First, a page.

Everyone loves Bill Murray. Don’t try to dispute it: you know you do. And if you watched Jimmy Kimmel’s latest interview with him, you know that Bill Murray also knows this (but in true Bill Murray fashion, he’s somehow genuinely humble about it). Thankfully, the funnyman is back in a new comedy alongside another fan favorite comedian Melissa McCarthy (if you’re missing her, be sure to catch up on all seven seasons of Gilmore Girls, now streaming on Netflix). Their film St. Vincent tells the story of a strange “cantankerous old cuss” named Vincent (Murray) who meets a young boy and the two become inseparable. According to PluggedIn’s Paul Asay, “the film has a nice heart but a messed-up head, and while Vincent's actions aren't meant to be aspirational, they're still not particularly beneficial to watch.” Asay is referring to the film’s crude content, namely an over-indulgent amount of profanity, over the top violence, and other “unremitting bad behavior.” Aside from Vincent’s lewd behavior, the message of the film is as simple and obvious as the character’s “St”: Just like Vincent, “we are more than our vices. We are less than our virtues.” The New York Times’ Manohla Dargis admits St. Vincent “has a couple of things going for it, mostly Bill Murray.” She says, “he scrooge is a particularly durable type” and “it’s a character that Mr. Murray knows something about, having played a version in the 1988 comedy Scrooged.” Although the character may be overdone, Murray portrays him better than those that have come before, because he “pulls out something human.”
While many fall shows have already been forgotten by viewers, or more likely will never be seen, on October 20, the CW premiered its last new show Jane the Virgin. The Monday night melodrama tells the story of a modern-day Mother Mary who finds herself unexpectantly pregnant, although she practices celibacy (no spoilers as to how she’s impregnated). It’s a sort of twist on the telenovela, and so it’s loaded with drama. But, according to Paul Asay of PluggedIn, much like Hart of Dixie, “it's silly and salacious, and the show is proud of that.” Asay refers to the show as “pure,” although Jane the Virgin “isn't shy about its negative content issues. But there's a certain wholesomeness that clings to it despite all those problems, and we owe a lot of that to Jane herself.” Asay points out that Jane and her fiancé are saving sex for marriage (in total contrast to every other character on the CW) and the word “God” is thrown about with ease, but not in an inappropriate way. Asay believes that Jane herself is “witty and charming and refreshingly normal—three characteristics you rarely see connected with virgin in movies or television.” Variety’s Brian Lowry says that aside from “a few problematic” areas, Jane the Virgin contains a secret ingredient that is in short supply, perhaps especially on many of the CW’s recent soaps: “charm.” The show boasts of a Latin-fueled cast, and much of the culture mimics the Venezuelan television series on which it’s based. Jane the Virgin follows The Originals and The Flash, two of the network’s newer shows that prove the CW is pretty good “in terms of developing new dramas that look poised to stick around for a while.”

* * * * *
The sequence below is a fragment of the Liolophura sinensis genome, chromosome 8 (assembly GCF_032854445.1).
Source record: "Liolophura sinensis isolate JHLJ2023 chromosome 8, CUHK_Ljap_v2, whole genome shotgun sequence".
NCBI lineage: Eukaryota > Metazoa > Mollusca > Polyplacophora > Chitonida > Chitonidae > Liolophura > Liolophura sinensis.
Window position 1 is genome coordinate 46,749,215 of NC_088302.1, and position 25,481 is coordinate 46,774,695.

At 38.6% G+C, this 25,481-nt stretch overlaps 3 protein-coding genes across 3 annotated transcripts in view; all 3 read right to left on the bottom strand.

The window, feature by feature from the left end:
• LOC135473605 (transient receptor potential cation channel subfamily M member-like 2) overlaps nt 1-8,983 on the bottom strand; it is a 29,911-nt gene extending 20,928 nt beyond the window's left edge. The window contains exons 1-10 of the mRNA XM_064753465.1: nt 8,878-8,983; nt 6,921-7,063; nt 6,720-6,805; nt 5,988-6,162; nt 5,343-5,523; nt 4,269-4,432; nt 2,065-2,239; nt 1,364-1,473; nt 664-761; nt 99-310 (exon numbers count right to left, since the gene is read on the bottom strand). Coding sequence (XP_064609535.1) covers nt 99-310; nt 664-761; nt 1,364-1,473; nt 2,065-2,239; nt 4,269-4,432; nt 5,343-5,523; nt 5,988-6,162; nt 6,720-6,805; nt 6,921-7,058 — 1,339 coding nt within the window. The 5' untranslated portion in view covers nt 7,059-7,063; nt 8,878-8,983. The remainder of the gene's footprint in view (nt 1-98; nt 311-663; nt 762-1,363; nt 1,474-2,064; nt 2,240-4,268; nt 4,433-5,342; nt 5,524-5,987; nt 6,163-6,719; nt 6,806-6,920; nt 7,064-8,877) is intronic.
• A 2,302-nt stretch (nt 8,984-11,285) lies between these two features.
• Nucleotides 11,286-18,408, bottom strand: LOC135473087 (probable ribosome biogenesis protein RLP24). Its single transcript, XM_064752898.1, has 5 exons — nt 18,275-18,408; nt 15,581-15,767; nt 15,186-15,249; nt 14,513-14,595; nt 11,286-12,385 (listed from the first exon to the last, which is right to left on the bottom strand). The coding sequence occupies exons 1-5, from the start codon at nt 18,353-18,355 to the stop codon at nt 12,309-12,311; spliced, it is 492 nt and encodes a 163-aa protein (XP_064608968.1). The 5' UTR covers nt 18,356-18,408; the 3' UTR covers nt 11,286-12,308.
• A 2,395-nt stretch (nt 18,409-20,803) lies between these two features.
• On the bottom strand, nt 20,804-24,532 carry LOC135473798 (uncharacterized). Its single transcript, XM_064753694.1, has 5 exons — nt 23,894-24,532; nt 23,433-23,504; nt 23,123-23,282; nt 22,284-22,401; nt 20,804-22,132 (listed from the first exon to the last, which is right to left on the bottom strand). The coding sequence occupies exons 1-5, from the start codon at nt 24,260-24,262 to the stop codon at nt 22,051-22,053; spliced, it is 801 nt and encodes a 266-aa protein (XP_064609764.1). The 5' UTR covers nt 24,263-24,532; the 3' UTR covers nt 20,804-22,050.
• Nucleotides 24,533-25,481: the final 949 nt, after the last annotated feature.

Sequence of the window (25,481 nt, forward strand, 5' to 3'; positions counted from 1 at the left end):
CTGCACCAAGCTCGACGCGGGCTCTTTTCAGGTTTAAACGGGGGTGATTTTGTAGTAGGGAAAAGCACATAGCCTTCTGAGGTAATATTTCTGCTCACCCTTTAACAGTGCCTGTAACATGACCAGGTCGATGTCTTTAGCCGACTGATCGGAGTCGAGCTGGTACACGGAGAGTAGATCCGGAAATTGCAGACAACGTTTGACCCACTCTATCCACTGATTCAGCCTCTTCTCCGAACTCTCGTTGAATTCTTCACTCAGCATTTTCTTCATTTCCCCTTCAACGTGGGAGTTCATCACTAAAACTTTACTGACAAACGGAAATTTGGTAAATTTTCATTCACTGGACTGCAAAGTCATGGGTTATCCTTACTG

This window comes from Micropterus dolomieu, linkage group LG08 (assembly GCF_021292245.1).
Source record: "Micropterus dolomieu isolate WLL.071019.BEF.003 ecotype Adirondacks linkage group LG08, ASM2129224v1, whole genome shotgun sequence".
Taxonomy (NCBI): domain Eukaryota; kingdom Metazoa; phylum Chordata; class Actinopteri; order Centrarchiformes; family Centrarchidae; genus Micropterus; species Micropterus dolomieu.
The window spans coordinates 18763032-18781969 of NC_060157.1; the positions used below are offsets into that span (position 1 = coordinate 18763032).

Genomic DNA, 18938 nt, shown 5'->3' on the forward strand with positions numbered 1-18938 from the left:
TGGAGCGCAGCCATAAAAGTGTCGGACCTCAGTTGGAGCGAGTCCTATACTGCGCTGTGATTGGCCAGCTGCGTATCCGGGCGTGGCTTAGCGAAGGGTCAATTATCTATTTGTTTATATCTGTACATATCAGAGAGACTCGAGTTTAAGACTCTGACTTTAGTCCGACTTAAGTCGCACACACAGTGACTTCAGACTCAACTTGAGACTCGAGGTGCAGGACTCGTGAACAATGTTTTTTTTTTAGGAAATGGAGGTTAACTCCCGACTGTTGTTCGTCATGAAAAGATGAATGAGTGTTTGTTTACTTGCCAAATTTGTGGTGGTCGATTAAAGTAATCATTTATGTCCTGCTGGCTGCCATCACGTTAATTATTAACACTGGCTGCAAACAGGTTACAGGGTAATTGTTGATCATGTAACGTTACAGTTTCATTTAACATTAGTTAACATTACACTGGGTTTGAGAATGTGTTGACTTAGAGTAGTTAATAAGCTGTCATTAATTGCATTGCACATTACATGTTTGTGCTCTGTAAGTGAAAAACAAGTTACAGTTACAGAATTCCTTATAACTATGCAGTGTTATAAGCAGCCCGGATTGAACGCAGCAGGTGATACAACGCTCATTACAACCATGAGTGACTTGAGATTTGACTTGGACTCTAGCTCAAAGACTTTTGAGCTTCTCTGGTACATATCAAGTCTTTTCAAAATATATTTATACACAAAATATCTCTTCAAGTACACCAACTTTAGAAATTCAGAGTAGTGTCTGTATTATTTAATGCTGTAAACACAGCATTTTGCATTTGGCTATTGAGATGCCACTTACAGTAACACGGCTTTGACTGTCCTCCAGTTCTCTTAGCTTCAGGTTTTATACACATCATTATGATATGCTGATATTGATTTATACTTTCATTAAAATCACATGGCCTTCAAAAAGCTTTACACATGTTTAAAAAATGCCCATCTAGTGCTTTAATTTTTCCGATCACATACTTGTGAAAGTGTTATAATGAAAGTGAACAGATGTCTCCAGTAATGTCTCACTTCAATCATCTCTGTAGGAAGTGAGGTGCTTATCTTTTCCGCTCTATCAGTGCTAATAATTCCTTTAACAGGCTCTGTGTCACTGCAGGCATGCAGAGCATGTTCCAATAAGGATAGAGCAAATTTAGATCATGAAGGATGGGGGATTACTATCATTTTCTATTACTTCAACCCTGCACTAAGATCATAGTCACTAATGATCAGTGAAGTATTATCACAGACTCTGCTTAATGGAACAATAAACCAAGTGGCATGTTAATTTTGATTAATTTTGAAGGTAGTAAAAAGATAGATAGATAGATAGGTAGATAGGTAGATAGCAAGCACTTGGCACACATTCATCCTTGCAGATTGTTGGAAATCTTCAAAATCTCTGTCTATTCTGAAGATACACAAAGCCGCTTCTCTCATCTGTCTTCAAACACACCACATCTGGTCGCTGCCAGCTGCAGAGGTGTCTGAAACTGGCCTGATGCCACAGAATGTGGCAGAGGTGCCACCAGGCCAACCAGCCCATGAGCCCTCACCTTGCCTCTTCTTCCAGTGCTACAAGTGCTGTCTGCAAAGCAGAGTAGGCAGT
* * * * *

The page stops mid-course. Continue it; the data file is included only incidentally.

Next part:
Larisa Kline is an intern with Christianity Today Movies and a student at The King’s College in New York City.
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